Indeed, some of their superforecasters have multiple degrees in various subjects from various top-notch universities, speak several languages, and lived or worked abroad, and are voracious readers. But, assuming that knowledge and intelligence drive strong forecasting performance would send us down the wrong path, concluded the researchers. To be a superforecaster “does not require a Harvard PhD and the ability to speak five languages,” they concluded. Many very well-educated and intelligent participants in their study “fell far short of super forecaster accuracy.” They continue: “And history is replete with brilliant people who “made forecasts that proved considerably less than prescient [citing Robert McNamara — defense secretary under Presidents Kennedy and Johnson as one example].” So, the authors conclude:
“Ultimately, it’s not the [data/brain etc] crunching power that counts. It’s how you use it.”
Well, duh, you might say. Isn’t this obvious? Apparently not.
Dragonfly Forecasting So how do these superforecasters do it? What do they have in common? The authors survey a number of case studies from their research to provide some insights. What they discovered is a capability they call “dragonfly forecasting.” The researchers observed that the super forecasters, while “ordinary” people, have an ability to synthesize a large number of perspectives and to cope with a lot of “dissonant information.” They have more than two hands, write the authors, because they are not limiting themselves to “on the one hand or the other hand thinking.” (Sidebar: I just attended a seminar on energy and climate challenges where one of the speakers, an engaging, colorful and normally compelling orator, clearly), made the comment that “on one hand you have total environmental disaster or, on the other hand, total commercial disaster,” concluding that “we need to get on the right side of this.”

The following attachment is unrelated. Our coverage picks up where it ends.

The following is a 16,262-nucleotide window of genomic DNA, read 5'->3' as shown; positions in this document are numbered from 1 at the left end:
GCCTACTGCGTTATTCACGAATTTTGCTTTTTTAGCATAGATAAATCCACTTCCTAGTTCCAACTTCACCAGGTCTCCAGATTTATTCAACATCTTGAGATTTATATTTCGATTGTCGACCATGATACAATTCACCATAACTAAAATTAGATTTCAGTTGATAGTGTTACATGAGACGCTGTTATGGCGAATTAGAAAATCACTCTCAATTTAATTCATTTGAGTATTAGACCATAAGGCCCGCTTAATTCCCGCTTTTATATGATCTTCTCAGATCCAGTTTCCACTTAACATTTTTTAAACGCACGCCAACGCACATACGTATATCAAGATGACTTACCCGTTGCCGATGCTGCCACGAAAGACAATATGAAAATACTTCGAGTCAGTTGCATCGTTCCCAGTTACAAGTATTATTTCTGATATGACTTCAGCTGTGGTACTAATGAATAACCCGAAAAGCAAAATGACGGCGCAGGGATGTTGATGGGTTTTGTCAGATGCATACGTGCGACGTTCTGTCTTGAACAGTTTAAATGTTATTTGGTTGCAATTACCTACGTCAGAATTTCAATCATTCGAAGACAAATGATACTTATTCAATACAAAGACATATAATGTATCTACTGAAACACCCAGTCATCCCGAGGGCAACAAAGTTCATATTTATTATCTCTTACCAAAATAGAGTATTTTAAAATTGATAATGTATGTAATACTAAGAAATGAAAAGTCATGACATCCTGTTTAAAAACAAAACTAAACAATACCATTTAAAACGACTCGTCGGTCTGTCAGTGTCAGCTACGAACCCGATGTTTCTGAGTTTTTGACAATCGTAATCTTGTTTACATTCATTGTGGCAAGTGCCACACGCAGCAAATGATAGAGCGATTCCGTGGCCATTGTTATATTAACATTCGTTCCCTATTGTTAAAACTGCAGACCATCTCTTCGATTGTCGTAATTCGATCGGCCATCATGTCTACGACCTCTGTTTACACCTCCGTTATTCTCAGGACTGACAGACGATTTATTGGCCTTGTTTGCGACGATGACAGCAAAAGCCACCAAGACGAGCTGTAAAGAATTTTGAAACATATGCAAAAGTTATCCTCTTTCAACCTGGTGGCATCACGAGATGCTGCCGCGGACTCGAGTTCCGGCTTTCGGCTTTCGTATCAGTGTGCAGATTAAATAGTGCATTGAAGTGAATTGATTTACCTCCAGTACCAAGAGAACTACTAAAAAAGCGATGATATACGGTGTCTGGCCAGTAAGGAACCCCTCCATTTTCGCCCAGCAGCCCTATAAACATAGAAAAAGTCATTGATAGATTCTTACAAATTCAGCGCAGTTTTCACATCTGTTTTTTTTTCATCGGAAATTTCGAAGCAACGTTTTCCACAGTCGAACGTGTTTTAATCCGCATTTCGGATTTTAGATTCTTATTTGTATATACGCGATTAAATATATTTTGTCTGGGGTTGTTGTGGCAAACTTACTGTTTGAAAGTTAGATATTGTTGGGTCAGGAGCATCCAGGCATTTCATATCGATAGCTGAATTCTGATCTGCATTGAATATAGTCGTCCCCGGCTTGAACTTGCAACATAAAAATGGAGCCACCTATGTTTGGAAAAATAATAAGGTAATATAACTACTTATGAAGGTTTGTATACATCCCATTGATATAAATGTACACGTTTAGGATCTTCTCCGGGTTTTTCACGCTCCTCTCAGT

This sort of binary thinking can be quite limiting, particularly when there is no “right side” as is the case, more often than not, when facing a world of increasingly complex challenges. I heard more examples of this “either-or” thinking problem again just yesterday in an all-day conference, with people literally saying that they don’t see an option beyond the frame they’re in.)
“I’ve Looked At Things From Both Sides Now”
By contrast, the dragonfly eye in operation, according to the authors, is “mentally demanding.” (Already,in this mere statement, we run up against some cultural and cognitive realities in many large organizations where everyday urgent matters and matters only perceived as urgent (possibly because of this very binary winners vs. losers thinking) take up almost all available bandwidth.)
Superforecasters “often think thrice–and sometimes they are just warming up to do a deeper-dive analysis.” Forecasting is their hobby, write the authors. They do it for fun and also because they score high in “need-for-cognition” tests. These tests rate people who have a tendency to “engage in and enjoy hard mental slogs.”